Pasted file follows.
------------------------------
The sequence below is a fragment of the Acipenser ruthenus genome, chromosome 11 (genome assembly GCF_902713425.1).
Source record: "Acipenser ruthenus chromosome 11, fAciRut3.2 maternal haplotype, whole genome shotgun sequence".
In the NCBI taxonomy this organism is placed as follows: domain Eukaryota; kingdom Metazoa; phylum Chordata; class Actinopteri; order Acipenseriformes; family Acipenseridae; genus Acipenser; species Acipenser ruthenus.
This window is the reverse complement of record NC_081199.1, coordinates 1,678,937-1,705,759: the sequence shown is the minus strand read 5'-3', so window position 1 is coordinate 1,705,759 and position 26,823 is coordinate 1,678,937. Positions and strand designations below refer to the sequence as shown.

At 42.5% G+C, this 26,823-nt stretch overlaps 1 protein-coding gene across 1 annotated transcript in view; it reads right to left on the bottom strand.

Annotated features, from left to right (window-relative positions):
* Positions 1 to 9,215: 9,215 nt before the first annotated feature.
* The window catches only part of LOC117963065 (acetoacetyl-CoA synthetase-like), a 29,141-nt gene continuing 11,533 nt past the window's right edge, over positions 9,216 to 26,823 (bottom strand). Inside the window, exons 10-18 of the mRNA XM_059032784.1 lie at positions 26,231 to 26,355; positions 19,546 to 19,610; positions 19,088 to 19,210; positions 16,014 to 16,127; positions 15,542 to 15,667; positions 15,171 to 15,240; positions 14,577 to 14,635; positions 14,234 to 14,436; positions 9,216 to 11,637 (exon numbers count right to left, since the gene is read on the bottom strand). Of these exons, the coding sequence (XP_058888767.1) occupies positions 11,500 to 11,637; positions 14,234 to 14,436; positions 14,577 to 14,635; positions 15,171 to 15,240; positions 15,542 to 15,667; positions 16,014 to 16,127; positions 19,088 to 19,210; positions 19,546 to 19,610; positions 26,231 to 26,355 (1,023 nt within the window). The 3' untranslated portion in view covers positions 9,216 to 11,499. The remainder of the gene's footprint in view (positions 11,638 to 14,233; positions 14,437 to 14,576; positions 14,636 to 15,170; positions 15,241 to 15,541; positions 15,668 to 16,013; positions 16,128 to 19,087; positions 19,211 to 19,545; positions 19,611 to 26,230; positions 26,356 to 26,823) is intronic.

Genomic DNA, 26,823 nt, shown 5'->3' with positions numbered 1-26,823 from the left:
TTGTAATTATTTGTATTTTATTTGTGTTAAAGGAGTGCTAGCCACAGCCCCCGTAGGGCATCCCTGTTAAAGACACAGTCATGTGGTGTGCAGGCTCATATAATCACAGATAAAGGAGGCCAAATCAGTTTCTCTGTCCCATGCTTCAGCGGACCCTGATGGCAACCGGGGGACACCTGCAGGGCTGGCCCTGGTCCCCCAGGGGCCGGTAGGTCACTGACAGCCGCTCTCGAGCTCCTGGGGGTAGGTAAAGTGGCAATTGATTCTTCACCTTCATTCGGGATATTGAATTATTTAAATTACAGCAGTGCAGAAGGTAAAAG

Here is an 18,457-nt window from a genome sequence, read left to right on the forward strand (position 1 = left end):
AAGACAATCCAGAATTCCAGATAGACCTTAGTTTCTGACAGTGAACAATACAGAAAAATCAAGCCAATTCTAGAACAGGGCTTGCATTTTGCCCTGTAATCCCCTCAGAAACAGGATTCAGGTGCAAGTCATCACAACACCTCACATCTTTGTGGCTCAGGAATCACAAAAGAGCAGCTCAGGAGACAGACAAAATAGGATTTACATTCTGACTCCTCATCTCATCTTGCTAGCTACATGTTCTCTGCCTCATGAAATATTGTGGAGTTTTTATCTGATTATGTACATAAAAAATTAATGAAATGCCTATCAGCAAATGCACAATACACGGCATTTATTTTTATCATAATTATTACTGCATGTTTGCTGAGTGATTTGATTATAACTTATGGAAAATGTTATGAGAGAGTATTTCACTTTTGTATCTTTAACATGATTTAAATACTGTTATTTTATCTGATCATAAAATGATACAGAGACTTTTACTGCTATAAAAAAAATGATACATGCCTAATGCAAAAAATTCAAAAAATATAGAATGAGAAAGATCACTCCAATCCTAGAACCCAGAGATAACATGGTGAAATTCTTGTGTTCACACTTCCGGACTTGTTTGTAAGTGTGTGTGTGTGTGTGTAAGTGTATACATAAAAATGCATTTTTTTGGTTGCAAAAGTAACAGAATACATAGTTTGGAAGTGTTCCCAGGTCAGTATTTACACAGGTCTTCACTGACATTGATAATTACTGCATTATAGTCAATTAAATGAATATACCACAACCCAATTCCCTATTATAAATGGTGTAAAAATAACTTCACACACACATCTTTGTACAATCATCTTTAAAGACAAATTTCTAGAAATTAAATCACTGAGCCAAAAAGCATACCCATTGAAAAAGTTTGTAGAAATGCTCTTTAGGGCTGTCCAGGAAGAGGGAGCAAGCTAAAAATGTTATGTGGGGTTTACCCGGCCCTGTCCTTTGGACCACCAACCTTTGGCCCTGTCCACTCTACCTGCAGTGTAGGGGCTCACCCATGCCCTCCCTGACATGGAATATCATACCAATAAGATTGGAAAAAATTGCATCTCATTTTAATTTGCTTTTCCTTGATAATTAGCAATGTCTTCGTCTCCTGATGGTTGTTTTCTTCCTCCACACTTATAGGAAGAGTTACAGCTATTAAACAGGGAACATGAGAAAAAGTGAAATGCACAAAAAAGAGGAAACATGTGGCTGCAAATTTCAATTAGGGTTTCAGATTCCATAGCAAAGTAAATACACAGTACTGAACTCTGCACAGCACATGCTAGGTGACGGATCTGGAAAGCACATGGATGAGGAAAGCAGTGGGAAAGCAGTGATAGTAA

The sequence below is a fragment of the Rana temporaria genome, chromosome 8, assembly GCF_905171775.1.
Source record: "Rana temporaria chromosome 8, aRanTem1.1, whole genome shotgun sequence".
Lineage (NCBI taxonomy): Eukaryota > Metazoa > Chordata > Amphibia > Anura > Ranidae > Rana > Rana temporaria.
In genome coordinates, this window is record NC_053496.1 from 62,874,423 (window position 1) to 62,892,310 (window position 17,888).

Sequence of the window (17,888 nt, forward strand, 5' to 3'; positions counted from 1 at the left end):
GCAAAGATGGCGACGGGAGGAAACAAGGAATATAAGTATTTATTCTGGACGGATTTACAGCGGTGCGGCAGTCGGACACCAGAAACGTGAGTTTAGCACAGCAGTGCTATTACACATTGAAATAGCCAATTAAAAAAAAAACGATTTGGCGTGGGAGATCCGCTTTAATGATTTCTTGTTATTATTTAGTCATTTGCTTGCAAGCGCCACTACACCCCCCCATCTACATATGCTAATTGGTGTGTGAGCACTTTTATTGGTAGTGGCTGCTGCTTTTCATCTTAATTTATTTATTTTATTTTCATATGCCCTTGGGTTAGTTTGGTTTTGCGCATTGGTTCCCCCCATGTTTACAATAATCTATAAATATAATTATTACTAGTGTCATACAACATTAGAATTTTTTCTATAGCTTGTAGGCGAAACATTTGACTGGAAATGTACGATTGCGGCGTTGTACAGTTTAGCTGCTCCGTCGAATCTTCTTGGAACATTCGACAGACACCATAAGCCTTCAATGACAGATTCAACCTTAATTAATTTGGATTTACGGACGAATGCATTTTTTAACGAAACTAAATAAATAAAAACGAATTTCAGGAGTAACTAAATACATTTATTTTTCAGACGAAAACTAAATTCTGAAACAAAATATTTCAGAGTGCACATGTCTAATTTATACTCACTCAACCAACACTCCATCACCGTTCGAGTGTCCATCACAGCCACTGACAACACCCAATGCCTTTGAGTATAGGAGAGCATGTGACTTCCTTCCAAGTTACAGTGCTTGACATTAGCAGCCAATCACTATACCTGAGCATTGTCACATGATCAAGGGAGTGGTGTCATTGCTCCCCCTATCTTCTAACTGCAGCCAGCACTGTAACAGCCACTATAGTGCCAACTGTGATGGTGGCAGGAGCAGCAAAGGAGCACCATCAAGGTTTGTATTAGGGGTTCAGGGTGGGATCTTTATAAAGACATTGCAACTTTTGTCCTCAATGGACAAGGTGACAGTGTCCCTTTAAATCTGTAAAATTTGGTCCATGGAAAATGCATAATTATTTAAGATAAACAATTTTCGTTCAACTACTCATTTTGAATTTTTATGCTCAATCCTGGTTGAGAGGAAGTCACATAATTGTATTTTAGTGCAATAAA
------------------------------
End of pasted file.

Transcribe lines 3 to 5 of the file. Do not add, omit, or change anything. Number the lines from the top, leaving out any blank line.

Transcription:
In the NCBI taxonomy this organism is placed as follows: domain Eukaryota; kingdom Metazoa; phylum Chordata; class Actinopteri; order Acipenseriformes; family Acipenseridae; genus Acipenser; species Acipenser ruthenus.
This window is the reverse complement of record NC_081199.1, coordinates 1,678,937-1,705,759: the sequence shown is the minus strand read 5'-3', so window position 1 is coordinate 1,705,759 and position 26,823 is coordinate 1,678,937. Positions and strand designations below refer to the sequence as shown.

At 42.5% G+C, this 26,823-nt stretch overlaps 1 protein-coding gene across 1 annotated transcript in view; it reads right to left on the bottom strand.